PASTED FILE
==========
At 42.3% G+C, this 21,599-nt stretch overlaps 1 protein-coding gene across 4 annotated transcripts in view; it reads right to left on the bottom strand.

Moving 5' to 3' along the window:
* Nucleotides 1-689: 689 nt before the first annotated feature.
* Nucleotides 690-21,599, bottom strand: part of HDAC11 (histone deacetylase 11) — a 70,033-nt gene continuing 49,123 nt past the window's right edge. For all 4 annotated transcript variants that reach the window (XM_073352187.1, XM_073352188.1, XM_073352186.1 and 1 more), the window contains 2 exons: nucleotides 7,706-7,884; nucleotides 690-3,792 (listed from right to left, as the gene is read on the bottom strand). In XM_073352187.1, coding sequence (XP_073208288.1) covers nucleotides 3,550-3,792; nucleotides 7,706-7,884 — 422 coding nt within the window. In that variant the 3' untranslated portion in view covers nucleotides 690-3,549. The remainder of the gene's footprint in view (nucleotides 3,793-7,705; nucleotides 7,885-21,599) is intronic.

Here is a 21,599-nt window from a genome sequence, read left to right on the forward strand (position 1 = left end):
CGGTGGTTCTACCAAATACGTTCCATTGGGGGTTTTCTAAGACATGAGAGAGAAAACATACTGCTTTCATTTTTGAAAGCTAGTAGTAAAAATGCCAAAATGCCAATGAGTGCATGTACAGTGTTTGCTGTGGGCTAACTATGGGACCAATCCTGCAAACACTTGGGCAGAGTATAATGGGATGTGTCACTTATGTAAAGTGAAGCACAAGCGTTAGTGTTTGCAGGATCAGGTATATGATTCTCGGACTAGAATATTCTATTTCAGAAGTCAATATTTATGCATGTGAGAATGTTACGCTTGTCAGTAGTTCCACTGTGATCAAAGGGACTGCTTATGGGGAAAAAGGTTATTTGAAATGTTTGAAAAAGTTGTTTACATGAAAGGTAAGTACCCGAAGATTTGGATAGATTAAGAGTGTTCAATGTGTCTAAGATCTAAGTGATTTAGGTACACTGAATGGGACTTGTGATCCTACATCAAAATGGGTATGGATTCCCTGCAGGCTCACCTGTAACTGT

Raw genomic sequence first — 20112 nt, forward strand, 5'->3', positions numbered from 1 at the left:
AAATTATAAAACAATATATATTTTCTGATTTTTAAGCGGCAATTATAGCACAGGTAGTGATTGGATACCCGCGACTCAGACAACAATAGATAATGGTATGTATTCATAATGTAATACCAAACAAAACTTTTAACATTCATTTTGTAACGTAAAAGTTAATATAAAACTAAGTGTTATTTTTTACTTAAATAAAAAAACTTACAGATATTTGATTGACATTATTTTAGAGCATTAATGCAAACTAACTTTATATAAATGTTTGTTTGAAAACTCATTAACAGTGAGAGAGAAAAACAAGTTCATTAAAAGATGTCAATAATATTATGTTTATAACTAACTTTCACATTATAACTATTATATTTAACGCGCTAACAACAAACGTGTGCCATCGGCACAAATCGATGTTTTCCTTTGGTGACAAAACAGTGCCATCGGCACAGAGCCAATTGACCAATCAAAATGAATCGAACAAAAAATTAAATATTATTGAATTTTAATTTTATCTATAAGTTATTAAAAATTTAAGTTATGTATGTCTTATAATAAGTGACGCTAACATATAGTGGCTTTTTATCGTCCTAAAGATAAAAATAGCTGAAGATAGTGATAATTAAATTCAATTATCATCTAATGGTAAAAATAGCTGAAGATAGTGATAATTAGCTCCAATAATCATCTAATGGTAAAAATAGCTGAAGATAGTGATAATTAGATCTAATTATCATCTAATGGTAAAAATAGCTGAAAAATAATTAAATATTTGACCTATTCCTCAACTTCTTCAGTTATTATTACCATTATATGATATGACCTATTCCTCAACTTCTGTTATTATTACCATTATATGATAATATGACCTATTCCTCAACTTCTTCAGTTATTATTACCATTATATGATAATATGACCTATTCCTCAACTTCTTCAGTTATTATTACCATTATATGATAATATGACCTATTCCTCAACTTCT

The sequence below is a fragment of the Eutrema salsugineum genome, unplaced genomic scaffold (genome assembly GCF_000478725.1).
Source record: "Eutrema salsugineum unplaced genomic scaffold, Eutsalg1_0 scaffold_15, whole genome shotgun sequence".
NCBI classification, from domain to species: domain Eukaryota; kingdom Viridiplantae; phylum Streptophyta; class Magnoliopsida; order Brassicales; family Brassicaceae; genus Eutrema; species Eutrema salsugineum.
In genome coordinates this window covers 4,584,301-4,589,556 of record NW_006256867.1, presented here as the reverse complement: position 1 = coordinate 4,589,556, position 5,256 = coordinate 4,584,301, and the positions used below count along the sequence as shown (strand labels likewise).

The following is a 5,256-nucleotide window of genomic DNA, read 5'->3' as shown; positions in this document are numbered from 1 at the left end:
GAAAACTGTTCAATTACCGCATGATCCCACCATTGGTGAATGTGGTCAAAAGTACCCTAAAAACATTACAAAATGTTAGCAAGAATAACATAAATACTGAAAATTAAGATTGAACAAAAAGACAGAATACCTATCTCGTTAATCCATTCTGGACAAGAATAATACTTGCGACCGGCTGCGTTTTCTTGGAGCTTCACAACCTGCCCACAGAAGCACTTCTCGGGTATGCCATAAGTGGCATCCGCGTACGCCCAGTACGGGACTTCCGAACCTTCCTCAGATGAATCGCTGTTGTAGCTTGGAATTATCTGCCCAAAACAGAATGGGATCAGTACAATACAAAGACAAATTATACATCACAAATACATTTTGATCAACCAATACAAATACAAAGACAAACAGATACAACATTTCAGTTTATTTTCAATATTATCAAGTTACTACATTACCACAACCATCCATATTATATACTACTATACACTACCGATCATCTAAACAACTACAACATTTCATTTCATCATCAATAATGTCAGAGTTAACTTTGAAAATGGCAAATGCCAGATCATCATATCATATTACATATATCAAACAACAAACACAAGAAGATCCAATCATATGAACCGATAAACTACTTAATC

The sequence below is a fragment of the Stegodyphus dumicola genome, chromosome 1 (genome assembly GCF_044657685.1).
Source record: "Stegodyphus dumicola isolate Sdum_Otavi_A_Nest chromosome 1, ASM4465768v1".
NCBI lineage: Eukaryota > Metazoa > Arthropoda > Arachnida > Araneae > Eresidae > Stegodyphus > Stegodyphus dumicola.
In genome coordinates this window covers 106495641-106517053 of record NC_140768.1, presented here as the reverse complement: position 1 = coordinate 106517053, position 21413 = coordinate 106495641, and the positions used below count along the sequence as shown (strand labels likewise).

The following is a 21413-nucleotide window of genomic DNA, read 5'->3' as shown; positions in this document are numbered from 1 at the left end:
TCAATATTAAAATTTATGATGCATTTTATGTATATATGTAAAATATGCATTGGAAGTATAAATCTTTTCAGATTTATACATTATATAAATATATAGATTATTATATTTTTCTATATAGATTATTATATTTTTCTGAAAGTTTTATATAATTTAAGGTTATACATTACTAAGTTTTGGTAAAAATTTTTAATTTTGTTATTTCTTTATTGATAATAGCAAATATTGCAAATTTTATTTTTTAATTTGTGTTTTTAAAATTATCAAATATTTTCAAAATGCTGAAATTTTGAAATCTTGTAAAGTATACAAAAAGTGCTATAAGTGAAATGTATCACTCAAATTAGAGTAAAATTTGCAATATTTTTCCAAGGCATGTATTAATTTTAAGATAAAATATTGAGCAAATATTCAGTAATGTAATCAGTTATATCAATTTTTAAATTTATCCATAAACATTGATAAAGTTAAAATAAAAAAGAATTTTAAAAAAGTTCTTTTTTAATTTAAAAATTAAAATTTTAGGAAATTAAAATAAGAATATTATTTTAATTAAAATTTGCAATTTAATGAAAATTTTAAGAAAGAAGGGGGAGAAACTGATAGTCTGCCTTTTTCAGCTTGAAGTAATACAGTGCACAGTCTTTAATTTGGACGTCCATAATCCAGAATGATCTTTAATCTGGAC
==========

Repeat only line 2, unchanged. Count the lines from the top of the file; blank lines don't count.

Moving 5' to 3' along the window: